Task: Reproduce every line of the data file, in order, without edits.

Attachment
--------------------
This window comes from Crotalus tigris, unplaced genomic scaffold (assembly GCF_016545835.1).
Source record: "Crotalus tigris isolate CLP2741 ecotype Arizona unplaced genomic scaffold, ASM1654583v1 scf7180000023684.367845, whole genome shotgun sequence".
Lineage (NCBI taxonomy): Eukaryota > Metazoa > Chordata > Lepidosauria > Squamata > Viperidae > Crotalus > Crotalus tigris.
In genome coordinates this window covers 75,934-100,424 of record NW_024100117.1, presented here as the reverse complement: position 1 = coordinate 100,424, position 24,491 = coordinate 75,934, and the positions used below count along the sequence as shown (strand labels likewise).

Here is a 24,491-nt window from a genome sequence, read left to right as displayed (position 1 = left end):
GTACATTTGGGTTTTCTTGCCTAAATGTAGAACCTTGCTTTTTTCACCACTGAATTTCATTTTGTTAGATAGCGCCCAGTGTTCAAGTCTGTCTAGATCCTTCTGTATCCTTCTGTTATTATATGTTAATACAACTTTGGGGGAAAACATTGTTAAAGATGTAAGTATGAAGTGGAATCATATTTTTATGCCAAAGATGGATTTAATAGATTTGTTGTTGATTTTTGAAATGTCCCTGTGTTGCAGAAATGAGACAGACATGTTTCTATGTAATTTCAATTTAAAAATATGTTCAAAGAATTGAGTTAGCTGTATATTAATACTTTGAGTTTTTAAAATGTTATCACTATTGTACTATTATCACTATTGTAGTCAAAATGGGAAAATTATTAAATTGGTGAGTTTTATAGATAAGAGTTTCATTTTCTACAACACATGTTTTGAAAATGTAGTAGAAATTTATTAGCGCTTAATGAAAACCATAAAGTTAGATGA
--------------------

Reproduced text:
This window comes from Crotalus tigris, unplaced genomic scaffold (assembly GCF_016545835.1).
Source record: "Crotalus tigris isolate CLP2741 ecotype Arizona unplaced genomic scaffold, ASM1654583v1 scf7180000023684.367845, whole genome shotgun sequence".
Lineage (NCBI taxonomy): Eukaryota > Metazoa > Chordata > Lepidosauria > Squamata > Viperidae > Crotalus > Crotalus tigris.
In genome coordinates this window covers 75,934-100,424 of record NW_024100117.1, presented here as the reverse complement: position 1 = coordinate 100,424, position 24,491 = coordinate 75,934, and the positions used below count along the sequence as shown (strand labels likewise).

Here is a 24,491-nt window from a genome sequence, read left to right as displayed (position 1 = left end):
GTACATTTGGGTTTTCTTGCCTAAATGTAGAACCTTGCTTTTTTCACCACTGAATTTCATTTTGTTAGATAGCGCCCAGTGTTCAAGTCTGTCTAGATCCTTCTGTATCCTTCTGTTATTATATGTTAATACAACTTTGGGGGAAAACATTGTTAAAGATGTAAGTATGAAGTGGAATCATATTTTTATGCCAAAGATGGATTTAATAGATTTGTTGTTGATTTTTGAAATGTCCCTGTGTTGCAGAAATGAGACAGACATGTTTCTATGTAATTTCAATTTAAAAATATGTTCAAAGAATTGAGTTAGCTGTATATTAATACTTTGAGTTTTTAAAATGTTATCACTATTGTACTATTATCACTATTGTAGTCAAAATGGGAAAATTATTAAATTGGTGAGTTTTATAGATAAGAGTTTCATTTTCTACAACACATGTTTTGAAAATGTAGTAGAAATTTATTAGCGCTTAATGAAAACCATAAAGTTAGATGA